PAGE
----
(Updating: In its July 24 editions, the Chicago Sun-Times reports that The International Group for Historic Aircraft Recovery -- TIGHAR -- has concluded its most recent expedition to Nikumaroro without finding the conclusive proof that it sought. The Sun-Times quotes TIGHAR president Pat Thrasher as saying, "This is just sort of the way things are in this world. It's not like an Indiana Jones flick where you go through a door and there it is." TIGHAR's website is more optimistic. Although the current expedition's time on-site was cut from a planned 10 to a mere five days because of "equipment problems directly attributable to the severity of the underwater environment at Nikumaroro," the expedition did recover "volumes of sonar data and many hours of high-definition video [that must be reviewed] before we’ll know the results of this expedition definitively." In other words they didn't see anything for sure, but they sure may have seen something. Time will tell.)
Amelia Earhart was a pioneer of women's aviation, but today's celebration of Pioneer Day in Utah has nothing to do with her. In Utah, Pioneer Day honors the arrival of Brigham Young and the first group Mormon settlers in the Salt Lake Valley on this day in 1847.
You could celebrate Pioneer Day with a shot of tequila, I suppose, but observant Mormons won't. Nevertheless, today is also National Tequila Day.
On this day in 1985, Fr. Ezechiele Ramin was gunned down for standing up for farmers and the Suruí natives of the Rondônia area, against the local landowners. The Wikipedia article on Fr. Ramin notes that Pope John Paul II proclaimed the Italian missionary a "martyr of charity" only days after his murder. Fr. Ramin's order, the Comboni Missionaries of the Heart of Jesus, is promoting his cause for canonization.
Never officially canonized by the Catholic Church, but revered as a saint down the centuries, today is also the unofficial feast day of Christina the Astonishing. The Wikipedia article on Christina, sometimes referred to as Christina Mirabilis (1150-1224), relates how
she would throw herself into burning furnaces and there suffered great tortures for extended times, uttering frightful cries, yet coming forth with no sign of burns upon her. In winter she would plunge into the frozen Meuse River for hours and even days and weeks at a time, all the while praying to God and imploring God's mercy. She sometimes allowed herself to be carried by the currents downriver to a mill where the wheel "whirled her round in a manner frightful to behold," yet she never suffered any dislocations or broken bones. She was chased by dogs which bit and tore her flesh. She would run from them into thickets of thorns, and, though covered in blood, she would return with no wound or scar.She actively sought out opportunities to suffer because of a vision she'd had after suffering a seizure in her early 20's. It was thought she had died, and that is indeed what she said had happened -- after she revived during her funeral Mass.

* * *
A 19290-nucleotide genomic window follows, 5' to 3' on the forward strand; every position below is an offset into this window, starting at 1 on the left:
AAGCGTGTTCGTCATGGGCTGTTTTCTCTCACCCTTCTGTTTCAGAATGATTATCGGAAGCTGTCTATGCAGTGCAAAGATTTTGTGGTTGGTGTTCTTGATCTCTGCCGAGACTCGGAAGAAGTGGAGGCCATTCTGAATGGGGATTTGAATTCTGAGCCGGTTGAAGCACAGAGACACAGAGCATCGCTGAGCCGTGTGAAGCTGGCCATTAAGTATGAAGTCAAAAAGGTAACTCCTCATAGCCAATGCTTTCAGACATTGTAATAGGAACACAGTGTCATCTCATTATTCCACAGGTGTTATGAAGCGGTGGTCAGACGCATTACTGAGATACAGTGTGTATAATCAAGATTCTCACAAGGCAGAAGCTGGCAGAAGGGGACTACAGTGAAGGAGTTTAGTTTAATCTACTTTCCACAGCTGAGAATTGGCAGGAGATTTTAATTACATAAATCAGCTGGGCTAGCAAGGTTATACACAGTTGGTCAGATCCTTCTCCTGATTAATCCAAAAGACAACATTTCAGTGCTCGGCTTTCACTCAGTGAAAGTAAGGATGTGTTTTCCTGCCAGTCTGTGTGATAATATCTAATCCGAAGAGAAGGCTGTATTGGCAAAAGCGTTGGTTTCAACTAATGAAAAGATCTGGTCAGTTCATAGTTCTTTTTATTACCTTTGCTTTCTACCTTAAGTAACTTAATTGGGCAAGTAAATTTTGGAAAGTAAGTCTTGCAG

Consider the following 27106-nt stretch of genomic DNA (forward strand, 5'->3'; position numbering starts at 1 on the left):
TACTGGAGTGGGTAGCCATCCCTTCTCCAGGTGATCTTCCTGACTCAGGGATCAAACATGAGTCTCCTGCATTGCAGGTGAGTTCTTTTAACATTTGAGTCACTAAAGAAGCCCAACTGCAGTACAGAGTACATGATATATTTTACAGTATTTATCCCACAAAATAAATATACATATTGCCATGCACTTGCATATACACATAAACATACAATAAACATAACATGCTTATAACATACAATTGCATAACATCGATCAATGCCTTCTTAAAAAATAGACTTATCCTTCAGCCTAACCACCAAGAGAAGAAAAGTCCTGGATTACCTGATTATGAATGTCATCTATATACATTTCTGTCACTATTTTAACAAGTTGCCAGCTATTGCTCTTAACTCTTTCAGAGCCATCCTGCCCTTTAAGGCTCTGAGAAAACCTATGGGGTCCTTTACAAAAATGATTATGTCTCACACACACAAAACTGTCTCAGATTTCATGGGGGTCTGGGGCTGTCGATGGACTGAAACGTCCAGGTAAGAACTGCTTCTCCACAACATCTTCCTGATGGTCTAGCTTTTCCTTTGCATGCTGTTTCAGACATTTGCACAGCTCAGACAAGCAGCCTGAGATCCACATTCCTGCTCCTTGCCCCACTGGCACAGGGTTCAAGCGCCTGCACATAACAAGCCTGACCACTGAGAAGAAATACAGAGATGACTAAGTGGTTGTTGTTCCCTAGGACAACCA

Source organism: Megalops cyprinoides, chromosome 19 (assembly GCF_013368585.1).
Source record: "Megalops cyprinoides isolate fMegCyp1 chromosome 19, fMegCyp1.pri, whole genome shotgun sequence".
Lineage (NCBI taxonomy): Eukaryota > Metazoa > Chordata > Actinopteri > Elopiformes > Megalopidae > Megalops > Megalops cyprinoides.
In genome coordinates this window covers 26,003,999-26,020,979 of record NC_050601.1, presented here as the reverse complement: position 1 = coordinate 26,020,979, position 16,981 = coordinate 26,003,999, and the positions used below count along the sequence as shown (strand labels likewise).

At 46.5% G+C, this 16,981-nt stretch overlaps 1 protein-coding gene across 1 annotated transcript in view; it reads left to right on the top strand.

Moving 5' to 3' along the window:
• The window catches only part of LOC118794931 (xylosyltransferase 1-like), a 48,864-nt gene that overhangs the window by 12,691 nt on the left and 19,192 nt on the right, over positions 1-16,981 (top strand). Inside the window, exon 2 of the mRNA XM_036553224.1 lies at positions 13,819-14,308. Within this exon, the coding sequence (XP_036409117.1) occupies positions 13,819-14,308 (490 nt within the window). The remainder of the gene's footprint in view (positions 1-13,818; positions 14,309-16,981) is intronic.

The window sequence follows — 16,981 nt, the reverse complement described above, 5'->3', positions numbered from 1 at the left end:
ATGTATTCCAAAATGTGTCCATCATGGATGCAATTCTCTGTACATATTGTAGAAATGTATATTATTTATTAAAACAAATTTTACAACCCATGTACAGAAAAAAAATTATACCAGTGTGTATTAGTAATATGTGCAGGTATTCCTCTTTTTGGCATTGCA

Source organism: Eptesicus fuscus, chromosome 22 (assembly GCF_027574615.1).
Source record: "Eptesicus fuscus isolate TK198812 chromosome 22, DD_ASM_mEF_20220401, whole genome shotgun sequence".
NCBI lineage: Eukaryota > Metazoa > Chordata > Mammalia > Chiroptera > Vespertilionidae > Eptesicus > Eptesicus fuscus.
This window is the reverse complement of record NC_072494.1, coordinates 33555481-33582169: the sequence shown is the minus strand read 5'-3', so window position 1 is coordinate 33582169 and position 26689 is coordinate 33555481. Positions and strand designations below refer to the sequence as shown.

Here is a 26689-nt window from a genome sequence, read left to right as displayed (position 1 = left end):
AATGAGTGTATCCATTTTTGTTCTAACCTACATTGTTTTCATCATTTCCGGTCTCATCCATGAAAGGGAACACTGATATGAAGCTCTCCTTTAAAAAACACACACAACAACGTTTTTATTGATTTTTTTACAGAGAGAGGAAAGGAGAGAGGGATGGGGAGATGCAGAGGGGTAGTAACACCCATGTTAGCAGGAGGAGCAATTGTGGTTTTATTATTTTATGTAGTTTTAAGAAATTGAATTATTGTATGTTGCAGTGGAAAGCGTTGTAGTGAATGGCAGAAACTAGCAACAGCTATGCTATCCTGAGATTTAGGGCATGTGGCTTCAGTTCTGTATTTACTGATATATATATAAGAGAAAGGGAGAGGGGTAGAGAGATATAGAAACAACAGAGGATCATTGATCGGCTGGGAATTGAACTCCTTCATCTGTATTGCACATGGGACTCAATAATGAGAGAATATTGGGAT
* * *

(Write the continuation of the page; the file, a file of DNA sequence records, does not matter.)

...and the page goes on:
She described how, after she'd 'died' angels took her to a very gloomy place, filled with souls:
"I saw among them many of my acquaintances," [she said] and, touched deeply by their sad condition, asked if this was Hell, but was told that it was Purgatory. Her angel guides brought her to Hell where again she recognized those she had formerly known. Next she was transported to Heaven, "even to the Throne of Divine Majesty" where she was "regarded with a favorable eye" and she experienced extreme joy and these words were spoken to her, "Assuredly, My dear daughter, you will one day be with Me. Now, however, I allow you to choose, either to remain with Me henceforth from this time, or to return again to Earth to accomplish a mission of charity and suffering. In order to deliver from the flames of Purgatory those souls which have inspired you with so much compassion, you shall suffer for them upon Earth: you shall endure great torments, without however dying from their effects. And not only will you relieve the departed, but the example which you will give to the living, and your continual suffering, will lead sinners to be converted and to expiate their crimes. After having ended this new life, you shall return here laden with merits.Despite her subjecting herself to all these various torments (sort of a medieval version of "Jackass"), the prioress at the abbey where Catherine resided said that Catherine was always completely obedient to the orders of the prioress.
Catherine the Astonishing is considered a patron saint of the mentally ill.